Thursday, August 09, 2007

A-A-A on the Song of Hind

Some time ago, we wrote about songs of Hind. We didn’t cover the song of Hind — Iqbal’s Tarana-e-Hind (audio and lyrics here). We did, however, discuss the song.


I read something by Naipaul to the effect that Iqbal never identified with Hind. I don’t really remember what Naipaul said. But here’s what I’ve been thinking.

Iqbal says: Sare Jahan se achachha Hindustan hamara, hum bulbulen hain iski yeh gulistan hamara. Generally we assume he means everyone in Hindustan. But then he also says: Aiy ab-e-rood-i-Ganga woh din hain yaad tujhko, utra tere kinare jab karavan hamara. Here he seems to be talking about Muslims specifically when he says hamara.

If one use of hamara seems to be as a Muslim, then isn't it inconsistent to interpret the other hamaras as meaning Muslims and Hindus and Christians and Buddhists and Jews and Sikhs and tribals and Zoroastrians and Jains?

But then, he does say: Mazhab nahin sikhata apas men bair rakhna, Hindi hain ham watan hai Hindustan hamara. And when he says aapas mein, it seems to imply different religions...

So my query about Ganga is, in this bit of song he seems to use hamara for Muslims, whereas other bits are supposed to be all communities. Of course Muslims are part of hamara, so it's not necessarily wrong, but I was just wondering what he was thinking.


I think Iqbal seems to be using a nuanced multilayered concept of identity. He has a sentence mentioning himself: Iqbal! koi mehram apna nahin jahan men Ma'loom kya kisi ko dard-i-nihan hamara. Then there is the Muslim identity in the Ganga line. And overlaying all this is the Hindi identity.

Another reading of it could mean all hamaras are referring to Muslim Hind. But when he says Hindustan hamara (hamara being Muslim Hind), he isn't suggesting Hind is no one else's (unlike the Hindutva brigade). Rather, he means Hindi Muslims are Hindis and Hindustan is their watan. That is, he rejects Muslim separatism and urges Muslims to accept a sort of Hindustan nationalism.

This reading is just as valid.

One way to decipher this is to see where the poem was originally published.


Here is what google pulls up.

“Centenary Of Iqbal's Tarana-e-Hind
by nkdatta8839@[EMAIL PROTECTED] (nkdatta8839) Aug 20, 2004 at 06:25 PM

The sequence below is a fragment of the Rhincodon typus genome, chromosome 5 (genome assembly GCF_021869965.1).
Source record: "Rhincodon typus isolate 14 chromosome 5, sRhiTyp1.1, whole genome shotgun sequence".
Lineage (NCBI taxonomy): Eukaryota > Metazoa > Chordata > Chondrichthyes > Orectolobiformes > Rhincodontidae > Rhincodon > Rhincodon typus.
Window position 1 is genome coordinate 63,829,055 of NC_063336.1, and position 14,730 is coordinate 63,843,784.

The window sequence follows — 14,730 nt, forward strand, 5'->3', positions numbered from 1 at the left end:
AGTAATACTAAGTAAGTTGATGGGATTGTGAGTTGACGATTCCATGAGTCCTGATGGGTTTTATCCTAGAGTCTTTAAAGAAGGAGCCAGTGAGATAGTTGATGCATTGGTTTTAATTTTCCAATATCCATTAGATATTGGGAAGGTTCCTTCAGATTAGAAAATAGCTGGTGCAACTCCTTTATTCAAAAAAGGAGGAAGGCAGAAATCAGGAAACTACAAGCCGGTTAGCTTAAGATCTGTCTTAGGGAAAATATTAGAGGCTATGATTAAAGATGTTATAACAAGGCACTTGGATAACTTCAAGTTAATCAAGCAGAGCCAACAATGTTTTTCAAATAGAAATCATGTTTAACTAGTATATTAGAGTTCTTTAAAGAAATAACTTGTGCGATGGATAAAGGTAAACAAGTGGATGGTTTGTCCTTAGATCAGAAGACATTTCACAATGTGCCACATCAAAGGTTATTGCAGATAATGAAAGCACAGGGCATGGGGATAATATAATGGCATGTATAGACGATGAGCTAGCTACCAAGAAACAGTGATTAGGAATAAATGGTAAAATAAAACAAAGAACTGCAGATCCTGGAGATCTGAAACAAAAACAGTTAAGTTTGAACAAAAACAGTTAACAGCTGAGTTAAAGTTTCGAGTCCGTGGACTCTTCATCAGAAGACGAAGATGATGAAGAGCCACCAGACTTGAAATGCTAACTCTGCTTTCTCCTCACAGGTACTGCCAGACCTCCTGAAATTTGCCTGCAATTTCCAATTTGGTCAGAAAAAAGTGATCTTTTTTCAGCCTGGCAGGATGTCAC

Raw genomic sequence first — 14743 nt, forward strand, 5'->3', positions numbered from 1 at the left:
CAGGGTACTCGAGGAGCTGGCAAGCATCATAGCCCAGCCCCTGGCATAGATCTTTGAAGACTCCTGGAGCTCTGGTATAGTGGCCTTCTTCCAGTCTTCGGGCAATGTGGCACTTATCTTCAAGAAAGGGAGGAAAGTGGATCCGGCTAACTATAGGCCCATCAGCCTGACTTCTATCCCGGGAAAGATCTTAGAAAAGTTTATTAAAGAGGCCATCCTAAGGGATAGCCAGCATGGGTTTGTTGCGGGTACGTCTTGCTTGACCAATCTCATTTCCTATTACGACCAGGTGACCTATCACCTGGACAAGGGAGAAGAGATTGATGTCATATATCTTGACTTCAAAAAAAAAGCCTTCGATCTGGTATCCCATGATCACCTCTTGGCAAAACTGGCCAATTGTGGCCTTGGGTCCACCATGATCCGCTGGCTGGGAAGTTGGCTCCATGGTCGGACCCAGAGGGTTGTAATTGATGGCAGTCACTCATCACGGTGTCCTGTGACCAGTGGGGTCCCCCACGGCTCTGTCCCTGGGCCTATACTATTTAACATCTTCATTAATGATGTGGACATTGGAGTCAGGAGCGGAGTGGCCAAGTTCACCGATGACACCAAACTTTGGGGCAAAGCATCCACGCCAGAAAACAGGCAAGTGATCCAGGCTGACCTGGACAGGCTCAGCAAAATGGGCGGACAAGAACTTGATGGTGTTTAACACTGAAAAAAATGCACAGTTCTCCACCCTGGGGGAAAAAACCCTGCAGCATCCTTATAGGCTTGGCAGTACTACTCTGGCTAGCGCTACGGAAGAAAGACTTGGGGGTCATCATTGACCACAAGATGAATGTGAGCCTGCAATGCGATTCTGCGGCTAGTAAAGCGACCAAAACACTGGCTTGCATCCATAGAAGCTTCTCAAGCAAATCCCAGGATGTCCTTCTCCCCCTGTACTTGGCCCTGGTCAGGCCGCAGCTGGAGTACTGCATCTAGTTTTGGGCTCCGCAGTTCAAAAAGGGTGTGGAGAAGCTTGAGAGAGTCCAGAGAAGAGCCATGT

Mohammad Iqbal composed the poem "Tarana-e-Hind" on August 10, 1904,
and sent it to Munshi Daya Narain Nigam, editor of Zamana of Kanpur. It was published in the September issue of the journal. The following month it was published in Makhzan of Lahore, edited by Abdul Qadir “

Check this line out: Yunan-o-misr-o-Roma sab mit gaye jahan se, ab tak magar hai baqi nam-o-nishaan hamara.

Surely the reference to the surviving civilization when Greece, Rome and Egypt are destroyed refers to the recorded Desi civilization of 4500 years. And he uses hamara here, so clearly he identifies with that as well, which Naipaul and the Hindutva moan doesn't happen. There we go, this guy identifies with everyone. He is one comfortable guy. He belongs everywhere.


Iqbal is clearly identifying with Hind, there's no doubt about that. Naipaul and the Hindutva are clearly wrong on this (and many other) count. The question is, whether he is urging only Muslims to identify with Hind, or is his message directed at everyone.

I presume these magazines were in Urdu, with primary readership being Muslim, and thus it's probably safe to say that he is urging his fellow Muslims to accept Hindustan and reject Muslim separatism. Mind you, this doesn't make the poem sectarian by itself — non-Muslims can still identify with Hindustan just as much as anyone else.


While I agree these magazines were probably in Urdu, I don't think we have any reason to think he is focussing on Muslims. He wrote in Urdu, so he published in Urdu magazines. Why would he be appealing to Muslims any more than to Sikhs or Hindus? I have seen plenty of old timers, Sikh and Hindu, who were familiar with Urdu (one relative was still subscribing to Urdu papers in Delhi in the 1980s, another who was English principal made a hobby of doing Urdu crosswords), and the editor of the first magazine also seems to have been Hindu.


You're right. Urdu was used more widely than Hindi 100 years ago and his readership probably included as many non-Muslims as Muslims. Okay then, he was definitely endorsing Hindustan nationalism — so Naipaulian Hintdutva types are wrong. Even the most sectarian interpretation of this is championing Hind.


Yeah man, championing Hind, even if it means fantasizing a rule over Nepali-Tibetan glaciers: Parbat woh sab se uncha hamsaya aasmaan ka, woh santari hamara, woh pasban hamara.